Apple’s share of the global computing market is set to double from the present 5pc to 10pc by 2011, its success reflecting the expected failure of the PC industry to enable software integration that provides ease of use and flexibility.
According to the latest Gartner predictions, Apple’s share of the US and western European computer markets will double.
Apple, it says, is challenging its competitors with software integration that provides ease of use and flexibility. It is also demonstrating more frequent innovation in hardware and software, having developed a powerful ecosystem that focuses on interoperability across multiple devices such as the iPod and iMac, which create cross-selling opportunities.
Among Gartner’s other predictions is a forecast that by 2012 some 50pc of travelling workers will leave their notebooks at home in favour of other devices.
This is despite the fact that notebooks are continuing to shrink in size and weight. It seems that workers lament the inconvenience of carrying them on their business trips.
New classes of internet-centric pocket devices will emerge at a sub-€300 level and server and web-based applications that can be accessed from everywhere will continue to proliferate.
Gartner predicts that by 2012, 80pc of all commercial software in the world will include elements of open source technology.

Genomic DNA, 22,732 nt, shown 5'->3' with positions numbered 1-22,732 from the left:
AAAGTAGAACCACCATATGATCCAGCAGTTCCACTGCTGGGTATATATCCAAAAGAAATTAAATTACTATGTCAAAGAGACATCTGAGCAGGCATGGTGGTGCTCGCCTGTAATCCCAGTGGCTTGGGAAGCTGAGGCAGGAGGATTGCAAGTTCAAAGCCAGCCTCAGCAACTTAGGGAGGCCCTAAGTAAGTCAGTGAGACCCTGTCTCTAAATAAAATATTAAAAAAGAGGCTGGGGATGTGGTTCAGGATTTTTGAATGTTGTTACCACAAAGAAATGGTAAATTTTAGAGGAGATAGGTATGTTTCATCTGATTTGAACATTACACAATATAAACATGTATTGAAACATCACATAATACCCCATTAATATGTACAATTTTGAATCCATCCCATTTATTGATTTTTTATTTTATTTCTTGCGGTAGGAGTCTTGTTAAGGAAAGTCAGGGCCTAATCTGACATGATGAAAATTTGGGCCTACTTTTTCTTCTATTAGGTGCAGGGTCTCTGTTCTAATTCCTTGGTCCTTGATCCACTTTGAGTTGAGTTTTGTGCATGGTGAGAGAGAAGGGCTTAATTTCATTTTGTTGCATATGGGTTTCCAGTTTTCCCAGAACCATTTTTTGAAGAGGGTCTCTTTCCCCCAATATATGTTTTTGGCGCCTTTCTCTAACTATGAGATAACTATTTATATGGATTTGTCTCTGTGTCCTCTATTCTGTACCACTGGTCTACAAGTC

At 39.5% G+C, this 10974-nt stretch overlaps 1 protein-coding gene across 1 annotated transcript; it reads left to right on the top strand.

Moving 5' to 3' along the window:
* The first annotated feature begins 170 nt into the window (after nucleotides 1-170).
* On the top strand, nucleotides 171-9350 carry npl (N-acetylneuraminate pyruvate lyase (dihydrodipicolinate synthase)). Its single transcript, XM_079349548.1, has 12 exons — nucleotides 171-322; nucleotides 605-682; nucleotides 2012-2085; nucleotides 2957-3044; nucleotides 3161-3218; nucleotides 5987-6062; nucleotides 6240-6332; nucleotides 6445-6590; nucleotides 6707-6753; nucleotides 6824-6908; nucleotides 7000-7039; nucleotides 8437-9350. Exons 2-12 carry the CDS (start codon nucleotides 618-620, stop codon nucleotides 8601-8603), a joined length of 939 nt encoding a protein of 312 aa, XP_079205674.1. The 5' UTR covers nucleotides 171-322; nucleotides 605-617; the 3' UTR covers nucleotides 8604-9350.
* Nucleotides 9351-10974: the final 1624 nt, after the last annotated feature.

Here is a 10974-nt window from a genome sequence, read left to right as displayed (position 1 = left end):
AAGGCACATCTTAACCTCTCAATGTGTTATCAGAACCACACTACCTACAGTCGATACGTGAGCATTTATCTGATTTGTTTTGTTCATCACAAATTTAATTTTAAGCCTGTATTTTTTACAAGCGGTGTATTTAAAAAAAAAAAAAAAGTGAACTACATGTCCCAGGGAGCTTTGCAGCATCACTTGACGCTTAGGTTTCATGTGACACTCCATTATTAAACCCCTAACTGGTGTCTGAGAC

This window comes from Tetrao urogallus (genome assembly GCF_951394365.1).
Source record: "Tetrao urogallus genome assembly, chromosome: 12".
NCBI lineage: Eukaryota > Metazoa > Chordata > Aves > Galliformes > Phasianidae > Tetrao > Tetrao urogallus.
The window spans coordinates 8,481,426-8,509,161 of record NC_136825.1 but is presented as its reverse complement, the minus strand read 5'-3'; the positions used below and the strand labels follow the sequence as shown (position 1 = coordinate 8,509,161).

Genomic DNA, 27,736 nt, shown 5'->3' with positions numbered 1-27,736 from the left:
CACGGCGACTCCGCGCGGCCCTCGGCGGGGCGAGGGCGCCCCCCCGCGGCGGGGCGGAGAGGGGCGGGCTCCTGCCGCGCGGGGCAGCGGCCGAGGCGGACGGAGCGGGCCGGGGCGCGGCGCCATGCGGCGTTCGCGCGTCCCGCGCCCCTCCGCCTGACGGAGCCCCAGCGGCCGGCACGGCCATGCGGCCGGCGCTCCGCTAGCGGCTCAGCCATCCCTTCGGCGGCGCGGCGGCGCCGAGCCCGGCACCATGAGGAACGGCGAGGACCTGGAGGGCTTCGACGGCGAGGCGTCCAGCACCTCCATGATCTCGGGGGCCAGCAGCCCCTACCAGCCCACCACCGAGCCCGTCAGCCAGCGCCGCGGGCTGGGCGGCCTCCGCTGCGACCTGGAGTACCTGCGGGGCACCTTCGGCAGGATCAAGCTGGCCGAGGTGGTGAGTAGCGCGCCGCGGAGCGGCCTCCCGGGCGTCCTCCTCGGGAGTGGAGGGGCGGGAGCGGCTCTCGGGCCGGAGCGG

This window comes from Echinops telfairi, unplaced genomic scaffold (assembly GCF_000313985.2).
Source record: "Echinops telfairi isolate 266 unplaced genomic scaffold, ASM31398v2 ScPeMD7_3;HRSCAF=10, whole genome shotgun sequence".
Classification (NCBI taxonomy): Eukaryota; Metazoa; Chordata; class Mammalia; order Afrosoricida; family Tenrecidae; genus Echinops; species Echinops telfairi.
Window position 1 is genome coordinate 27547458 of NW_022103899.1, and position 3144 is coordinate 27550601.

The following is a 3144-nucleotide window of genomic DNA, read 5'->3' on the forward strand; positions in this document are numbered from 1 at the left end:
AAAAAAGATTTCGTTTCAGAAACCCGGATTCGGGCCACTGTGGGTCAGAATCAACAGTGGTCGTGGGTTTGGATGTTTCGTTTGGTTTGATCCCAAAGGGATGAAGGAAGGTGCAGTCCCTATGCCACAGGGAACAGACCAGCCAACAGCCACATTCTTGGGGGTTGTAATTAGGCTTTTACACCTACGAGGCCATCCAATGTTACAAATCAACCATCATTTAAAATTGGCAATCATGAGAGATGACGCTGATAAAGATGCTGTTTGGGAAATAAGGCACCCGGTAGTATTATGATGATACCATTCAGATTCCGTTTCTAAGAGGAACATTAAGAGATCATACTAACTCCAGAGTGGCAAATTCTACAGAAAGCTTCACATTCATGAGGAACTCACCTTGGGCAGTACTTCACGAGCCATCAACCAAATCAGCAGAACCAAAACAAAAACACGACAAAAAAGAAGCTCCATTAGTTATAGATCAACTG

By the same year, at least one third of business applications spending will be as service subscriptions with software as a service (SaaS) receiving the endorsement of Oracle, SAP and Microsoft, as well as e-commerce and applications vendors like Google and Amazon.
By 2011, early technology adopters will forgo capital expenditures and instead purchase 40pc of their IT infrastructure as a service.
The green agenda is also prominent in Gartner’s forecast. By 2009, more than a third of IT organisations will have one or more environmental criteria among their top six buying criteria and, by 2010, 75pc of organisations will use full life cycle energy and CO2 footprint as mandatory PC-buying criteria.
Gartner says that by 2011, suppliers to large global enterprises will need to provide their green credentials via an audited process to retain preferred supplier status. For example, Timberland has already launched a “Green Index” environmental rating for its shoes and boots.
By John Kennedy